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white river poems 373
Pah-sone packed his things
on a government mule, and I
was put on a horse with May,
Flora Price's little girl,
behind me in a blanket.
An Uncompaghre Ute
whom we had not seen before
took Flora. Just at dark
we started across the river.
Pah-sone unpacked the blankets
and spread them for my bed
and made some for a pillow.
Two squaws danced at the foot
of the bed after I got in.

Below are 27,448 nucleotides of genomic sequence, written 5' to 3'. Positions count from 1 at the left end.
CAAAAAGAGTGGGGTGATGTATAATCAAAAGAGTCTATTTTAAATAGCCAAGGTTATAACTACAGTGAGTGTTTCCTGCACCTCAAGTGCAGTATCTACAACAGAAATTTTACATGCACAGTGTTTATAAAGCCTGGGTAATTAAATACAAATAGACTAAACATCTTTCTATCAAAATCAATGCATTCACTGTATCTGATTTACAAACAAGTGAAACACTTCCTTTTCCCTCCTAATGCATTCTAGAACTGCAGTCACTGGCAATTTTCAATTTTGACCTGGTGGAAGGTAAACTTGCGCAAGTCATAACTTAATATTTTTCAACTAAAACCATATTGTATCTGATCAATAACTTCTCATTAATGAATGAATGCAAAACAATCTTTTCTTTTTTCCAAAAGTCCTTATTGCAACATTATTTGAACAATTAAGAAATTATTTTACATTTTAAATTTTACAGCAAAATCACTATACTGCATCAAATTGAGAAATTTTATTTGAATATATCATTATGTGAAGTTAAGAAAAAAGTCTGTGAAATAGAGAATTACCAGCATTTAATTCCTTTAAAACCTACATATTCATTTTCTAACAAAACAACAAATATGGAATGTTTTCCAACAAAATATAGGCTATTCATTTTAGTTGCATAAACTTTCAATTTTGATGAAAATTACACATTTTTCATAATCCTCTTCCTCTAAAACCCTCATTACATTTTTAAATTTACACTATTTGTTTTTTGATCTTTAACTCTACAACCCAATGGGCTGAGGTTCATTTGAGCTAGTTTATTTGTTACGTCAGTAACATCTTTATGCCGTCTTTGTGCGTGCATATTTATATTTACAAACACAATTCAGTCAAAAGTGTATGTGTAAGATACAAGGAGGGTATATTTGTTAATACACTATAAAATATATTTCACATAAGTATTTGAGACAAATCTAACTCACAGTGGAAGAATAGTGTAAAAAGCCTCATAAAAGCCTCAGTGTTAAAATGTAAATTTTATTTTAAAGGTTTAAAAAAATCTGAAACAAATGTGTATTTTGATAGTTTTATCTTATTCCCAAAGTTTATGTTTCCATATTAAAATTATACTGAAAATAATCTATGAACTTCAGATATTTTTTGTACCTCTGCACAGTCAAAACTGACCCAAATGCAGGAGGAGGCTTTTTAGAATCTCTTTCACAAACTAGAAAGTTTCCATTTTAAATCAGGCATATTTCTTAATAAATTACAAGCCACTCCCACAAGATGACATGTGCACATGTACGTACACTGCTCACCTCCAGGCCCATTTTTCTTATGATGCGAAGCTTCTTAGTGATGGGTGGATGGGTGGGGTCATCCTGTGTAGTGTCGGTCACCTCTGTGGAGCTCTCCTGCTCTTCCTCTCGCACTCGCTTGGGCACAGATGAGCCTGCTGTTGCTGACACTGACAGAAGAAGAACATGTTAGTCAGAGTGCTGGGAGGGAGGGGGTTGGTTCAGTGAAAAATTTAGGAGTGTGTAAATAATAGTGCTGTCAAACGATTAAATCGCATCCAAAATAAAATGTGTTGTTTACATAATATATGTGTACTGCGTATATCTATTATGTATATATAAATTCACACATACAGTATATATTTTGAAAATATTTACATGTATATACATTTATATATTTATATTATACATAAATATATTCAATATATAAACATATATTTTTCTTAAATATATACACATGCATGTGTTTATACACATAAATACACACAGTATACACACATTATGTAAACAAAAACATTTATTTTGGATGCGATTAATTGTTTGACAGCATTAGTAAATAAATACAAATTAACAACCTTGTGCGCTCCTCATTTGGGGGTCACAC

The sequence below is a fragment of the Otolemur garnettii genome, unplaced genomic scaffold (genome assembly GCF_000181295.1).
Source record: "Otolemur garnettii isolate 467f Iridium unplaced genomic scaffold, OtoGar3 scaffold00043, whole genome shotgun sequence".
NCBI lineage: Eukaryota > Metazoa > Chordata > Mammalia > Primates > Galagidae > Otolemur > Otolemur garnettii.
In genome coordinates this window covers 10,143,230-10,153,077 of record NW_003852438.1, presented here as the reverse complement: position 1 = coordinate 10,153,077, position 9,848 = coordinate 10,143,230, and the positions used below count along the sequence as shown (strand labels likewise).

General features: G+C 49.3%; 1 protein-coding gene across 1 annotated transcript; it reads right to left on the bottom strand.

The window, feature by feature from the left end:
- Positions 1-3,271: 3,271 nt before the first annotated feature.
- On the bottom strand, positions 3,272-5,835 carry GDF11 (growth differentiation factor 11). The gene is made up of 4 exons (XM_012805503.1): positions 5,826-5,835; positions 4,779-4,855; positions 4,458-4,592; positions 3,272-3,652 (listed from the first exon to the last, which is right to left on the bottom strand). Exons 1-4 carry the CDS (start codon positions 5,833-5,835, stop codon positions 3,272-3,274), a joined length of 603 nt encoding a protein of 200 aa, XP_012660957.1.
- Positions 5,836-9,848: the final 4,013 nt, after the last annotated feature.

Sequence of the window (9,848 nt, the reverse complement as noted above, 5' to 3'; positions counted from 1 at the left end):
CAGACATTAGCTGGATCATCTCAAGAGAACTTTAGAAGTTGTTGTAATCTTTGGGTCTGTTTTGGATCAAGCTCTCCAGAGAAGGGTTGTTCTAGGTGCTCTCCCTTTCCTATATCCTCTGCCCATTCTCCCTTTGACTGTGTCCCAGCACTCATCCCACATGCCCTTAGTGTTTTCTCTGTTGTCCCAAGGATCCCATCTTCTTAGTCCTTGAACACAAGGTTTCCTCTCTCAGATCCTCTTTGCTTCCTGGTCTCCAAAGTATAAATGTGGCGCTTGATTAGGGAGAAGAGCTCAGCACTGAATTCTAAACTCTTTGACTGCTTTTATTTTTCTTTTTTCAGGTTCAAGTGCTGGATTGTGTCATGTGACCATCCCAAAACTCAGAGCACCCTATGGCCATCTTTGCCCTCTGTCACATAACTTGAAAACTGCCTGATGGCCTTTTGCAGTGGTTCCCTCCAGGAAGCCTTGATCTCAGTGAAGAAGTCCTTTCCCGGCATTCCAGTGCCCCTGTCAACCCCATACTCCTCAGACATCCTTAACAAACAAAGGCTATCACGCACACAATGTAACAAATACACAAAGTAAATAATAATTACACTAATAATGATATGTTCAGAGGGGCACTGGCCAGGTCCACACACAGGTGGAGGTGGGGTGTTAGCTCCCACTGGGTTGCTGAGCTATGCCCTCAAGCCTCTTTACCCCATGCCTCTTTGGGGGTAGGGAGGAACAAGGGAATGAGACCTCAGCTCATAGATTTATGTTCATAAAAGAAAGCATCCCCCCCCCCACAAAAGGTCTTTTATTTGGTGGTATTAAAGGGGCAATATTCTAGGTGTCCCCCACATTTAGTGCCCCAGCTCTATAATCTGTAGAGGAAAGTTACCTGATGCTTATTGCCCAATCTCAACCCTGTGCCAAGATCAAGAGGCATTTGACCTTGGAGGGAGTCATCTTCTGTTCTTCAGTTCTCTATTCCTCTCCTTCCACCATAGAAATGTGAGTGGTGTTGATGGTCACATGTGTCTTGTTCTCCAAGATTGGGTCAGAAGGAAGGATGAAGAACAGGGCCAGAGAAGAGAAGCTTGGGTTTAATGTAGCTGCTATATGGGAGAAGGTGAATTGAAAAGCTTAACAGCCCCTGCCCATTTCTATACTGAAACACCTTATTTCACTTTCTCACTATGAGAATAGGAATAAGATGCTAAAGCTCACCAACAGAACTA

At a certain point in the song
all the men laughed. Pah-sone
sent them away with blankets.
Of course they were drunk. That night,
Pah-sone took me for his squaw.
We did not dare refuse them
to any great extent.
Several times I pushed him off ,
and made a fuss; Pah-sone
did not threaten me,
but once when I asked him
if he wanted to kill me,
he replied, "Yes." I said
"Get up and shoot me then,
and let me alone." He turned over
and did not say anything more
that night.
It was done while his own